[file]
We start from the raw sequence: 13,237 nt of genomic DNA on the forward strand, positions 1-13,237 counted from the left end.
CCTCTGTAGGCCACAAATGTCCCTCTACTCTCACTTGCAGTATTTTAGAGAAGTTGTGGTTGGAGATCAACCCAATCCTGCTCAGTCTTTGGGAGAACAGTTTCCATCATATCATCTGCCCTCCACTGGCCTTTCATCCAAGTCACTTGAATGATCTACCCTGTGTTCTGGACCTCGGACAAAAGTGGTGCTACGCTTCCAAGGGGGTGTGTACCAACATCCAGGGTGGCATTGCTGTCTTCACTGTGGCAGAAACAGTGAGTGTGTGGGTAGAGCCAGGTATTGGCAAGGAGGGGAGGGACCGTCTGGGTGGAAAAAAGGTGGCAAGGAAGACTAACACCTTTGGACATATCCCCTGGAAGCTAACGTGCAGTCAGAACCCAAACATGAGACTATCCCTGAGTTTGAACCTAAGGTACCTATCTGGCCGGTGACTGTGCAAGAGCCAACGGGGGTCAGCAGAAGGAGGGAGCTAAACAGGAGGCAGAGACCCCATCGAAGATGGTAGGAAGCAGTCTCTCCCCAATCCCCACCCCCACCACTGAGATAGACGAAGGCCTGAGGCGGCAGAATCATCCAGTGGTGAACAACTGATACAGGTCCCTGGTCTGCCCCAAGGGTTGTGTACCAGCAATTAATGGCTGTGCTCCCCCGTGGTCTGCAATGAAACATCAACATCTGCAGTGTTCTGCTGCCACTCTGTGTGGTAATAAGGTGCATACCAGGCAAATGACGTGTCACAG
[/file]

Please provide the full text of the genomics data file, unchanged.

We start from the raw sequence: 13,237 nt of genomic DNA on the forward strand, positions 1-13,237 counted from the left end.
CCTCTGTAGGCCACAAATGTCCCTCTACTCTCACTTGCAGTATTTTAGAGAAGTTGTGGTTGGAGATCAACCCAATCCTGCTCAGTCTTTGGGAGAACAGTTTCCATCATATCATCTGCCCTCCACTGGCCTTTCATCCAAGTCACTTGAATGATCTACCCTGTGTTCTGGACCTCGGACAAAAGTGGTGCTACGCTTCCAAGGGGGTGTGTACCAACATCCAGGGTGGCATTGCTGTCTTCACTGTGGCAGAAACAGTGAGTGTGTGGGTAGAGCCAGGTATTGGCAAGGAGGGGAGGGACCGTCTGGGTGGAAAAAAGGTGGCAAGGAAGACTAACACCTTTGGACATATCCCCTGGAAGCTAACGTGCAGTCAGAACCCAAACATGAGACTATCCCTGAGTTTGAACCTAAGGTACCTATCTGGCCGGTGACTGTGCAAGAGCCAACGGGGGTCAGCAGAAGGAGGGAGCTAAACAGGAGGCAGAGACCCCATCGAAGATGGTAGGAAGCAGTCTCTCCCCAATCCCCACCCCCACCACTGAGATAGACGAAGGCCTGAGGCGGCAGAATCATCCAGTGGTGAACAACTGATACAGGTCCCTGGTCTGCCCCAAGGGTTGTGTACCAGCAATTAATGGCTGTGCTCCCCCGTGGTCTGCAATGAAACATCAACATCTGCAGTGTTCTGCTGCCACTCTGTGTGGTAATAAGGTGCATACCAGGCAAATGACGTGTCACAG